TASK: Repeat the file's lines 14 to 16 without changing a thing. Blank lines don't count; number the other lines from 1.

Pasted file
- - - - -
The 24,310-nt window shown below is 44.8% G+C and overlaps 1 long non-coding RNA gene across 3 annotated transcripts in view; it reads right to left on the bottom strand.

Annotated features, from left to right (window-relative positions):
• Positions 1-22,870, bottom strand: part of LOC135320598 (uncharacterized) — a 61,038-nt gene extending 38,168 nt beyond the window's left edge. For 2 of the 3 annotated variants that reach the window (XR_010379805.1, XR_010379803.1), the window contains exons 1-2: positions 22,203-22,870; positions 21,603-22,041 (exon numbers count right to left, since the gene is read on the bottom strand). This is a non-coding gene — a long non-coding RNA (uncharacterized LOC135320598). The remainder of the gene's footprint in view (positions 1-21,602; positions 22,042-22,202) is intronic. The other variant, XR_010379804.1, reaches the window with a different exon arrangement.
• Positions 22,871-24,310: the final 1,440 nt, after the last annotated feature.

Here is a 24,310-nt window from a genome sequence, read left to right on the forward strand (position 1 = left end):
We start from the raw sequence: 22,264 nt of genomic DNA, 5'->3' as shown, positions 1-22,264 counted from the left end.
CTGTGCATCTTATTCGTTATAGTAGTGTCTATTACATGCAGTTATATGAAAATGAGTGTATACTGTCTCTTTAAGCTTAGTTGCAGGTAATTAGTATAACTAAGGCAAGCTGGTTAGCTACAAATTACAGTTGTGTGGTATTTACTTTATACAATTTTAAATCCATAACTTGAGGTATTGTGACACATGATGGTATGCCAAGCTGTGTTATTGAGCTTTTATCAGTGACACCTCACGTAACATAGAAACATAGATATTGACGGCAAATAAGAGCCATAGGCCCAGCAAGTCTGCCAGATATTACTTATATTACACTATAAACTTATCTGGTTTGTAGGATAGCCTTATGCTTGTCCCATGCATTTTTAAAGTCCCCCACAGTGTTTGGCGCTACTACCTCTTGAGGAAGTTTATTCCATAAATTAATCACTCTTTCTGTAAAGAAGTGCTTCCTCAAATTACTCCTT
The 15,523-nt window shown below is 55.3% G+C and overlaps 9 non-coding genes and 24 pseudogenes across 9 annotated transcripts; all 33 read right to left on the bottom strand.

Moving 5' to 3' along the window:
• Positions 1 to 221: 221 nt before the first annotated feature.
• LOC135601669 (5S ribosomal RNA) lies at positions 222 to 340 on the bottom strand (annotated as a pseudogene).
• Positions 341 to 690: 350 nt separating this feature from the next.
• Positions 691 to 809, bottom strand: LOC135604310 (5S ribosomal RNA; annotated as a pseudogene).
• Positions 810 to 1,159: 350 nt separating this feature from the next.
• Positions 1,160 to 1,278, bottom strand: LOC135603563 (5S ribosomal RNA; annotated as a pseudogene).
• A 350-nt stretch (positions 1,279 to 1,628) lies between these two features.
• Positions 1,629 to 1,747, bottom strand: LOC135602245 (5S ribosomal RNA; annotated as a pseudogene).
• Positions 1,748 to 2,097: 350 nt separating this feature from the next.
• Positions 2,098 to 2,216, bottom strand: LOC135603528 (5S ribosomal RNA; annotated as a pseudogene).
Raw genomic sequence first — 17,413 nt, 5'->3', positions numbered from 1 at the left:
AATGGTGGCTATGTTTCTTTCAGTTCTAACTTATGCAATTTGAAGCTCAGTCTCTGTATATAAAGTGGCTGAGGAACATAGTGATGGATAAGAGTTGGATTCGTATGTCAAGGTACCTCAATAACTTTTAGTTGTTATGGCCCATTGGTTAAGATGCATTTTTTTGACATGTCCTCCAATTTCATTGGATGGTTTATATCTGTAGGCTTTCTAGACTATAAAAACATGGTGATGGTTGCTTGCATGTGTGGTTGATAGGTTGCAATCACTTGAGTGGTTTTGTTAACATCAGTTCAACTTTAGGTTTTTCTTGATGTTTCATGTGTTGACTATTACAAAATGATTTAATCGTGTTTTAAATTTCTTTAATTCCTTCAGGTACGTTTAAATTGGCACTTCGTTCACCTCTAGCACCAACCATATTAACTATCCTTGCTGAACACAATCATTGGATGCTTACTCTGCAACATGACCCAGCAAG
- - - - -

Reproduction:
• Positions 810 to 1,159: 350 nt separating this feature from the next.
• Positions 1,160 to 1,278, bottom strand: LOC135603563 (5S ribosomal RNA; annotated as a pseudogene).
• A 350-nt stretch (positions 1,279 to 1,628) lies between these two features.